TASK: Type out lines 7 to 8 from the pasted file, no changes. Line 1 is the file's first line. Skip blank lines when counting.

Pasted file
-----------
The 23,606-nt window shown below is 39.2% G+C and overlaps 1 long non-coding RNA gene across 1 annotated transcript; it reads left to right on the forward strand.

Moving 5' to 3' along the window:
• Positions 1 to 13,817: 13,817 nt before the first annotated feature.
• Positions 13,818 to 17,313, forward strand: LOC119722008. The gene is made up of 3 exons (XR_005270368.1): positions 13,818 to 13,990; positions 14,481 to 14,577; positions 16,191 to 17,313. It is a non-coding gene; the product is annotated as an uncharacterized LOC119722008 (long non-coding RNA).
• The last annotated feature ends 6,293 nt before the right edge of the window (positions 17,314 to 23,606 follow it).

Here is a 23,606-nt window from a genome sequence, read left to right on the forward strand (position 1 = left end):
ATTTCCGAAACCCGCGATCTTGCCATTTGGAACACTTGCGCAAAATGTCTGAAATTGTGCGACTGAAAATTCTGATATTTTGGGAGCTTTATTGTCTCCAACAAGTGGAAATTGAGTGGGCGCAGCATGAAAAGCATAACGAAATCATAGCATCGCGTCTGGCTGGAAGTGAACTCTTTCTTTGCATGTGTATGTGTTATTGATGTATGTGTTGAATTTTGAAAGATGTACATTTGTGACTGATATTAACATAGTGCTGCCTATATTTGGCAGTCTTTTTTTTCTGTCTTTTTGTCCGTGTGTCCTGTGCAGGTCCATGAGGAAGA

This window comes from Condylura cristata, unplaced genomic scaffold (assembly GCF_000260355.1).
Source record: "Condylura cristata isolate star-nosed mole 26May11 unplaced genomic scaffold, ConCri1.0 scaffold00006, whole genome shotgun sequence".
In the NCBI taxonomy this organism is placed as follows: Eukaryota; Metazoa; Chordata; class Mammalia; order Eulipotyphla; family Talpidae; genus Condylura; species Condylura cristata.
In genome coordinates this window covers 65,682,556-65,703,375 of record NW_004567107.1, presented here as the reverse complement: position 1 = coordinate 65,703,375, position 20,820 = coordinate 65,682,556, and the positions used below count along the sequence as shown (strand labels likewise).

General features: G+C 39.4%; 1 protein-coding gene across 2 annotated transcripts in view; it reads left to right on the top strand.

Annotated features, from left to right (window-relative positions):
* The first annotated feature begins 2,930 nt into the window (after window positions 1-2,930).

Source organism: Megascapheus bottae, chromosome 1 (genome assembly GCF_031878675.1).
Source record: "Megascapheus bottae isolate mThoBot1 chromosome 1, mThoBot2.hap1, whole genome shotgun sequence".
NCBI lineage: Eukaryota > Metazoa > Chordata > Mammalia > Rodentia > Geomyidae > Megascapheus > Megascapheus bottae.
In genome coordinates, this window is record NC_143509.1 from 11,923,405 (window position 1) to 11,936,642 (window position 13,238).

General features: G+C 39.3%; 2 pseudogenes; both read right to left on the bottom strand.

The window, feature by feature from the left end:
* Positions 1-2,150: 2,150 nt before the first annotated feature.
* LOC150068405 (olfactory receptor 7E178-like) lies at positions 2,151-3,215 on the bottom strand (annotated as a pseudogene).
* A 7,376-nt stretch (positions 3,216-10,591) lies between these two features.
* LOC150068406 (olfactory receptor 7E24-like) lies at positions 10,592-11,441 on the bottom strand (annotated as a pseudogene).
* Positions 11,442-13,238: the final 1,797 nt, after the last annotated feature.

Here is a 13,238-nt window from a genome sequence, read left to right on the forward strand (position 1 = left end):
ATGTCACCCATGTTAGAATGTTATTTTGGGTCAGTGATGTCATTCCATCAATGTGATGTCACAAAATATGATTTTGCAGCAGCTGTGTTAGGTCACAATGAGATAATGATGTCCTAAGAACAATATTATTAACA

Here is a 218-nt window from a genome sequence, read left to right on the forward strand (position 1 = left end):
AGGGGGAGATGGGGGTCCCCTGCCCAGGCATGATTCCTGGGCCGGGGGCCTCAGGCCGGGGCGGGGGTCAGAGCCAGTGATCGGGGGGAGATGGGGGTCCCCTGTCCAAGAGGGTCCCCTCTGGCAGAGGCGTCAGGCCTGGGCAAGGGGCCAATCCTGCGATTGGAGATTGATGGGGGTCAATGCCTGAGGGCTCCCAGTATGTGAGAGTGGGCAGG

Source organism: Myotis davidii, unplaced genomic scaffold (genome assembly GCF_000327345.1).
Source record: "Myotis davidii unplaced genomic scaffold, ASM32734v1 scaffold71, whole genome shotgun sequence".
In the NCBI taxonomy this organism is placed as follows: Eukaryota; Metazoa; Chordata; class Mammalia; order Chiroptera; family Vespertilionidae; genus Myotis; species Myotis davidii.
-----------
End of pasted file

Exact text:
ATTTCCGAAACCCGCGATCTTGCCATTTGGAACACTTGCGCAAAATGTCTGAAATTGTGCGACTGAAAATTCTGATATTTTGGGAGCTTTATTGTCTCCAACAAGTGGAAATTGAGTGGGCGCAGCATGAAAAGCATAACGAAATCATAGCATCGCGTCTGGCTGGAAGTGAACTCTTTCTTTGCATGTGTATGTGTTATTGATGTATGTGTTGAATTTTGAAAGATGTACATTTGTGACTGATATTAACATAGTGCTGCCTATATTTGGCAGTCTTTTTTTTCTGTCTTTTTGTCCGTGTGTCCTGTGCAGGTCCATGAGGAAGA

This window comes from Condylura cristata, unplaced genomic scaffold (assembly GCF_000260355.1).